Visual assessments are adequate in some cases, but not for designing links to perform at maximum capability over a long period of time.

The Disadvantages of Visual Line-of-Sight Surveys


Some microwave systems have path lengths of only several blocks, or even shorter, while others transmit signals along paths tens of miles long. In many cases, the assigned frequency bands reflect both path length and also bandwidth requirements. For networks with relatively short path lengths, LOS can be easily determined via a simple visual method: Is the other end of the path visible or obstructed? If the distance between the points is too far, field technicians
____________________________________________________________________________________________________________________________ Copyright 2008 Communication Infrastructure Corporation All rights reserved. www.cicusa.com

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Determining Accurate Microwave Path Performance Why a Detailed Path Survey Will Save Money

use binoculars and strobes or mirrors to send a light signal from one end of the path to the other. If the flashing light is detectable from the other end of the path, it constitutes a visual LOS, and the path is deemed acceptable. Visual assessments are okay for an initial feasibility study (and/or for very short paths) but not adequate for designing a microwave link to perform at maximum capability and for a long period of time. In particular, systems with longer paths require alternate methods of determining LOS and other path characteristics. 1. Certain Signal Disruptors Are Missed Trees, terrain, buildings, and other structures all have the potential to cause propagation anomalies; that is, they disrupt or deflect microwave signals to distort and scatter them. Yet even if such physical barriers are noted in a visual LOS survey, their actual affects cannot properly be accounted for without a more thorough survey. For example, if the Fresnel zone clearance is not calculated, a tree that appears out of the way in a visual survey could actually cause diffraction losses, increasing outage time. (See Figure 1) In microwave communications, a Fresnel zone is one of a theoretically infinite number of concentric ellipsoids forming the radiation pattern between a transmitter and receiver. Each zone has a specific volume; the largest zone (called F1) is widest at the midway point between the transmitter and receiver.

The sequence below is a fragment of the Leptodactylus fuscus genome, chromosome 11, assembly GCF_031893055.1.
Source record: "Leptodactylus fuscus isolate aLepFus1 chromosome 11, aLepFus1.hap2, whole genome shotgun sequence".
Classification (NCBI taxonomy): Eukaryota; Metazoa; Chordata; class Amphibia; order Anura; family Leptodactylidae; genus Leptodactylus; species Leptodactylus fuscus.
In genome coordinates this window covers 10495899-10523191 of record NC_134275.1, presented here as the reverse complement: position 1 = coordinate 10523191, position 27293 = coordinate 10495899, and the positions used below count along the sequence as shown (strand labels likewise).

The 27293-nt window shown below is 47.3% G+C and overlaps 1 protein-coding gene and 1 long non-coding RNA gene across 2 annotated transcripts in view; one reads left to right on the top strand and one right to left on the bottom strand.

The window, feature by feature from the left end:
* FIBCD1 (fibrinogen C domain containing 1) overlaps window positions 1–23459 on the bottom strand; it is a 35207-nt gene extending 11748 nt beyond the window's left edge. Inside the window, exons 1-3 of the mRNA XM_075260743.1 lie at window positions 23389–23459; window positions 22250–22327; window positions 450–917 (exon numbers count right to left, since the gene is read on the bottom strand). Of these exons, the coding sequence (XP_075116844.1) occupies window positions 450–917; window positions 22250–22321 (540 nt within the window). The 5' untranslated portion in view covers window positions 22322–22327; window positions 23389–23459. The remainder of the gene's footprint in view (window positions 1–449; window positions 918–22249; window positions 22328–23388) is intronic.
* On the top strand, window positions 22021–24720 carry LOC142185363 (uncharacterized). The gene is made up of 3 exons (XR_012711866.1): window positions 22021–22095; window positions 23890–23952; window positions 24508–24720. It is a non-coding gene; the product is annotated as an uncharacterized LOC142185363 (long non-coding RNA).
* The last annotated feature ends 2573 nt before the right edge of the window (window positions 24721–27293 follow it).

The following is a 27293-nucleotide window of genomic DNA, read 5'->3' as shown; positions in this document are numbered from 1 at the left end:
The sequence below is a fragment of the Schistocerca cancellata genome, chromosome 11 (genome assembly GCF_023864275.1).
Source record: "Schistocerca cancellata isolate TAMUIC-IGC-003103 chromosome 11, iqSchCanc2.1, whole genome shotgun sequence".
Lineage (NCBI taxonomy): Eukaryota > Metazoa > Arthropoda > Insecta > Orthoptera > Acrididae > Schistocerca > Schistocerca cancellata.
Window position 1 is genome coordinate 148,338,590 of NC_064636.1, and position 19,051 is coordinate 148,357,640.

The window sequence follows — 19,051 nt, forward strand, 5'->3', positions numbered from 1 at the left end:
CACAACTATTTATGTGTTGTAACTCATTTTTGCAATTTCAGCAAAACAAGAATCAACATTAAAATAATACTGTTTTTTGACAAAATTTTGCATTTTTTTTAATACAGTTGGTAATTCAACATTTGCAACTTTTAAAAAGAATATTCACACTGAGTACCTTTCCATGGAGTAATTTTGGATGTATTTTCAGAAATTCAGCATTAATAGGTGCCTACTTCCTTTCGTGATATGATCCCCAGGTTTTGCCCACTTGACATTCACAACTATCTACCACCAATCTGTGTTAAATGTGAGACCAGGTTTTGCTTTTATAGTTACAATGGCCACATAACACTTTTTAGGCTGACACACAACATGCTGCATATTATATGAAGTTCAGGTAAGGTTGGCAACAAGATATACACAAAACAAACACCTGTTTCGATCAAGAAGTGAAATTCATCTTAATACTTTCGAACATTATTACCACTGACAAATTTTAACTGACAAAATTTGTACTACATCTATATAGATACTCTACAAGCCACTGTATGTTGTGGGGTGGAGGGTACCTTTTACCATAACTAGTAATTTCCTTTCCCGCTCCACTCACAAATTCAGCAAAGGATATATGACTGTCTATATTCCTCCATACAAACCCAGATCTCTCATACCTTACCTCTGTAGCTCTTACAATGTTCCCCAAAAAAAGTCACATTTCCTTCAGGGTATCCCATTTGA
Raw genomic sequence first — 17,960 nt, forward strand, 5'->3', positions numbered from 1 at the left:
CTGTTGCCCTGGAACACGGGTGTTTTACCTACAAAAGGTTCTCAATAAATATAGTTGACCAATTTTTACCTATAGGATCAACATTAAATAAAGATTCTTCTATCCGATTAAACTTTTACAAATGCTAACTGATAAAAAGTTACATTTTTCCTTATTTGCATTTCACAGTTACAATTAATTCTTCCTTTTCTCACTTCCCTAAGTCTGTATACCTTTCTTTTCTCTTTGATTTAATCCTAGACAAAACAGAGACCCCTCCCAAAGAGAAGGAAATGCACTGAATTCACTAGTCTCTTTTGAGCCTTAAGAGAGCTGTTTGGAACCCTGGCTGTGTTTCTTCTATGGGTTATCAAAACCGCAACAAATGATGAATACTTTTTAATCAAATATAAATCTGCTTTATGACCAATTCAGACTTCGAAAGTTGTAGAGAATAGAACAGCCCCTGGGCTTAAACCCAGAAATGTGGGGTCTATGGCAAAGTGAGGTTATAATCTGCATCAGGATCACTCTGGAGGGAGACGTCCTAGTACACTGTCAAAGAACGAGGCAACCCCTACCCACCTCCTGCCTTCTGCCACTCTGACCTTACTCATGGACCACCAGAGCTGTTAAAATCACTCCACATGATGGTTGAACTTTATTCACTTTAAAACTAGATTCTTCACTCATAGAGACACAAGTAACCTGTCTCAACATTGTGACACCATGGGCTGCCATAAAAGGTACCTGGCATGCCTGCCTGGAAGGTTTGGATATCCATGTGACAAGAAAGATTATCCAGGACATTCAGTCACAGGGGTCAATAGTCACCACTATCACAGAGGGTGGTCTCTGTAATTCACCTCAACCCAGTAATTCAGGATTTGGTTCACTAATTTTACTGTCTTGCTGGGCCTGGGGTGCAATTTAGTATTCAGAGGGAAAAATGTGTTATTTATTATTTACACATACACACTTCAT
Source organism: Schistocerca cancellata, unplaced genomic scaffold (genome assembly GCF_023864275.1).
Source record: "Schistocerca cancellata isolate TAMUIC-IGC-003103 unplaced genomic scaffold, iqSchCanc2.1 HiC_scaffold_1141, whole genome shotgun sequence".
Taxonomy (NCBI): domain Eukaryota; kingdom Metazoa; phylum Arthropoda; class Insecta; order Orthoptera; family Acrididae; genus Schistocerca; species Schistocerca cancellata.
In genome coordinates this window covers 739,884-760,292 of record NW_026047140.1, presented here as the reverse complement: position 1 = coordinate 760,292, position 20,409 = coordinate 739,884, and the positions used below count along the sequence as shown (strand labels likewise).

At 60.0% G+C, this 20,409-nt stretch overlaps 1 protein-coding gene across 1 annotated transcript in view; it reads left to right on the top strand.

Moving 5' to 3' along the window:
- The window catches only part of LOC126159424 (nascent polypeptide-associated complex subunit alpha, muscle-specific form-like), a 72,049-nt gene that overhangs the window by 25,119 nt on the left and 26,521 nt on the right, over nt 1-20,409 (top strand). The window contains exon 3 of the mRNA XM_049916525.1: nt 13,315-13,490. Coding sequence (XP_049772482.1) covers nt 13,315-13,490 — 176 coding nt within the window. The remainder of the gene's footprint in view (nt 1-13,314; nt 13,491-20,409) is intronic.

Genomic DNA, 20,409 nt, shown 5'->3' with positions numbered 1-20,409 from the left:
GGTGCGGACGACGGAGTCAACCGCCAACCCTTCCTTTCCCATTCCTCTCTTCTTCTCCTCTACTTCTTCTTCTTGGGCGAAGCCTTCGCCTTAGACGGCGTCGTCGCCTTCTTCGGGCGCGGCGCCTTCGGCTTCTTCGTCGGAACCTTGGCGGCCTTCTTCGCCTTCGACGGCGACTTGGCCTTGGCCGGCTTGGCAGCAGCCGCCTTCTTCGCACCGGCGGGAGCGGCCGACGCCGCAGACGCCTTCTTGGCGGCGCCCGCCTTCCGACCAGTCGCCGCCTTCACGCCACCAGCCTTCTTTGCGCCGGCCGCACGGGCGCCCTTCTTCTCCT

Figure 1: A visual LOS survey cannot predict which physical features have the potential to create propagation anomalies.

Less obvious barriers to microwave signals include the Earths curvature (k-factor) and atmospheric conditions, which differ over geographic areas and change locally throughout the year. In coastal areas, for example, changes in atmospheric density due to temperature inversions, rain storms, and normal diurnal fluctuations can vary the Earths effective curvature from 4/3 to 0.5. During the year, a typical microwave path might experience a change in clearance by 20 feet or more. As atmospheric fluctuations cause the beam to bend, the signal strength can easily vary by 20 to 30 dBm. (See Figure 2) In order to account for these fluctuations, the engineer must carefully calculate the Fresnel zone clearance based on the likely range of k-factors for the region where the microwave path is to be built. Thus, Fresnel zone clearance cannot be determined through a visual LOS survey.